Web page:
Council look to scrap ‘rat tax’ after protest

Rebecca Watson whose protest forced a council rethink
Rebecca Watson whose protest forced a council rethink
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Councillors look set to scrap a controversial “rat tax” amid fears it could be making the rodent problem worse.

South Ribble’s cabinet will discuss dropping charges for the borough’s pest control service tonight after a case highlighted by the Post earlier this week.

Leyland householder Rebecca Watson dumped a dead rat at the front counter of the council offices after being told a visit from the rat catcher would cost her £41.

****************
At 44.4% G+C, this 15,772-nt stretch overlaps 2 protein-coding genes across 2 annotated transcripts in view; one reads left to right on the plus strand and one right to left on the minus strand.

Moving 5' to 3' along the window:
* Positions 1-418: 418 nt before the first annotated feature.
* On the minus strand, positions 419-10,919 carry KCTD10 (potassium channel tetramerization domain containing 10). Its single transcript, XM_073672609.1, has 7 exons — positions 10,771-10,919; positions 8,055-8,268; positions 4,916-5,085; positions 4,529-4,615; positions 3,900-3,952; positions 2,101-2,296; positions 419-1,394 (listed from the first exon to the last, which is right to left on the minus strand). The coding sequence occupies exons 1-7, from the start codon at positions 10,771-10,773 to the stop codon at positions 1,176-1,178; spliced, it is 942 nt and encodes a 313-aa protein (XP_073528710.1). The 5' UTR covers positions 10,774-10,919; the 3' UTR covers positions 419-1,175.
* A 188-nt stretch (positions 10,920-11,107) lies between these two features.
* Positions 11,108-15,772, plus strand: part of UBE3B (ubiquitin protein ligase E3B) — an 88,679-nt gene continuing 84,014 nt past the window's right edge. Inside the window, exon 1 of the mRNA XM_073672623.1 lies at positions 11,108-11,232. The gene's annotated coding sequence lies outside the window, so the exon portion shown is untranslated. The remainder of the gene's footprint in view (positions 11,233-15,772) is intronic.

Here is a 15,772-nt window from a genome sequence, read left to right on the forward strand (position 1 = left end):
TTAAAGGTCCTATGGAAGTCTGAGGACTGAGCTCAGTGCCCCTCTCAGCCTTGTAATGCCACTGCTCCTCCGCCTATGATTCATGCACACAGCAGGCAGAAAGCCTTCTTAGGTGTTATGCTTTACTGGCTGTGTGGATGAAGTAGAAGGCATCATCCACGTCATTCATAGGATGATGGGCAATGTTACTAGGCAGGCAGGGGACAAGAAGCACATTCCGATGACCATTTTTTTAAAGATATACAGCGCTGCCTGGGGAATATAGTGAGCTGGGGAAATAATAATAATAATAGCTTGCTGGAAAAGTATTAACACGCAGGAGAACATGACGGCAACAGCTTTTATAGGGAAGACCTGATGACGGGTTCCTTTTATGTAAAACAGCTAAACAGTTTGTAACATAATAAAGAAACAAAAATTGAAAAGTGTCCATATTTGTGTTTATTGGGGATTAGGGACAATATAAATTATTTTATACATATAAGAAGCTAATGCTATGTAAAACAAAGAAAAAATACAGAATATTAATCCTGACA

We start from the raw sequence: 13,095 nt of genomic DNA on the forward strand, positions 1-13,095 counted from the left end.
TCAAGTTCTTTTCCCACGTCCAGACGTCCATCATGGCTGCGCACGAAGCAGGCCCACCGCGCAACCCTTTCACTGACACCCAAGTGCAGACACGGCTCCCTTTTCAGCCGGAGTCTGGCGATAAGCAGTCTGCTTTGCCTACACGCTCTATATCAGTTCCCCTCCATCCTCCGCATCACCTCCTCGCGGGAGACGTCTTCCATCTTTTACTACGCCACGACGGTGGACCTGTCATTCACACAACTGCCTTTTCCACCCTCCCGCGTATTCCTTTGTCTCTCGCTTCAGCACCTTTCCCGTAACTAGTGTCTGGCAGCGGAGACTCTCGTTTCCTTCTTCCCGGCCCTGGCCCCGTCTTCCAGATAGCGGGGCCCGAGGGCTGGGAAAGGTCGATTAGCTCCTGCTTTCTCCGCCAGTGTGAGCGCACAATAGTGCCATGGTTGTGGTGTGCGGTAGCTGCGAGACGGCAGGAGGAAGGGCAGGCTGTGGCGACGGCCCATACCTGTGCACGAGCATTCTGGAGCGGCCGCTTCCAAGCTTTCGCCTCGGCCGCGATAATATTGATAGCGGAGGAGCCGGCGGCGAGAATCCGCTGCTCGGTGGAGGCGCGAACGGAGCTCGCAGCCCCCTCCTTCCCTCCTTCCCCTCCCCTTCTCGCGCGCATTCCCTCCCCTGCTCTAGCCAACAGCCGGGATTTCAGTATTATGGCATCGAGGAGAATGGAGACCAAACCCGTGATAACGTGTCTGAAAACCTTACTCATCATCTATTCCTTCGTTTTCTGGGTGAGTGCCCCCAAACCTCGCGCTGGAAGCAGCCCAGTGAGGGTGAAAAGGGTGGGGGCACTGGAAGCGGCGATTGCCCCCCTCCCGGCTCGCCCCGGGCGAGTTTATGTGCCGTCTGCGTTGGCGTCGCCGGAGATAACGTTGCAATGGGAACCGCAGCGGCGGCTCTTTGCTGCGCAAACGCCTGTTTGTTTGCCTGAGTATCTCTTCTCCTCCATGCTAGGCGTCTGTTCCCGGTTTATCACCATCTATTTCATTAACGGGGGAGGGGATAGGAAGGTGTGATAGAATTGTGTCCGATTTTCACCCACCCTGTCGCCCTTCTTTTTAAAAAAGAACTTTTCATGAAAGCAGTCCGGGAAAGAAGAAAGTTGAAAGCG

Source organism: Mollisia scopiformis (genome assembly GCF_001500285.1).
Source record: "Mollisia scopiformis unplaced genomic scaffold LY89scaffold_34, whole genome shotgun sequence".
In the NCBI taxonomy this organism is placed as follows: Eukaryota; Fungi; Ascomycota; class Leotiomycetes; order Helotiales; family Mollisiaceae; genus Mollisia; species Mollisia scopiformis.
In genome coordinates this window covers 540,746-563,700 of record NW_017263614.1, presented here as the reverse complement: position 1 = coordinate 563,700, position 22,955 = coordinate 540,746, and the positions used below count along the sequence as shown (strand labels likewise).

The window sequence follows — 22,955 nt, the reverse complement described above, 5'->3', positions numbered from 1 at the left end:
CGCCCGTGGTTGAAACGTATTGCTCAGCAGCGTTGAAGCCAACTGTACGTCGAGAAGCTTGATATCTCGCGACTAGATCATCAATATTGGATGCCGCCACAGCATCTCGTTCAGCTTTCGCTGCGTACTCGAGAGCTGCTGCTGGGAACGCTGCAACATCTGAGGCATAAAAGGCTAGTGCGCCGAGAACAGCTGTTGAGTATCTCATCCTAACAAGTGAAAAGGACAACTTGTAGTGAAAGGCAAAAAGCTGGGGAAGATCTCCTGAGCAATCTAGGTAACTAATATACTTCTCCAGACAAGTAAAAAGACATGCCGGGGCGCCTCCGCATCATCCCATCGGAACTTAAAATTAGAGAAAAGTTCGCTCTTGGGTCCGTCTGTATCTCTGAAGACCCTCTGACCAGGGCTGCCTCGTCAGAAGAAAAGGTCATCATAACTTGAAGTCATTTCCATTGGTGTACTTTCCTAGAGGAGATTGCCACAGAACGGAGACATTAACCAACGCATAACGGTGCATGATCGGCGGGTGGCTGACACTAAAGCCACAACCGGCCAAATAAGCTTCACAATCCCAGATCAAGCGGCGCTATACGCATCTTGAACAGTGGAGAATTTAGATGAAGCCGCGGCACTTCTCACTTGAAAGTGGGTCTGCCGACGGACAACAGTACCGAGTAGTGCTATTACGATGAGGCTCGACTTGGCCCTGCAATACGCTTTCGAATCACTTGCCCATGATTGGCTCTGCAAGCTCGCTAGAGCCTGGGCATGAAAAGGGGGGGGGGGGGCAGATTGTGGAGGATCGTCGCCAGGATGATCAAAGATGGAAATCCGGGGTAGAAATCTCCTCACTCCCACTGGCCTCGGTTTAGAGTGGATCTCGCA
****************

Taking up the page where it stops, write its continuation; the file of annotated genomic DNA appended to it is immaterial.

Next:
Her protest re-ignited a political row about the charges, which Labour and independent councillors have consistently opposed as unfair.

Coun Mick Titherington, shadow spokesman for public health, said: “This is great news and follows my urgings for the immediate revoking of the charges and an action plan to tackle what is a public health issue.

“We predicted that this would lead to an increase in rat infestation and the fact is those who are least likely to afford the charge will be most affected. The problem of rats is one that is growing and needs to be addressed.”

Council leader Coun Mary Green said: “The views of our residents and what is best for our borough is always our priority.

“We are a listening council and we have taken on board those concerns. We are now proposing to suspend the charges for our pest control services for rats and mice at residential properties until the issue can be voted on by cabinet next month.

“We’re not afraid to review a decision that the council has taken if it’s not working.”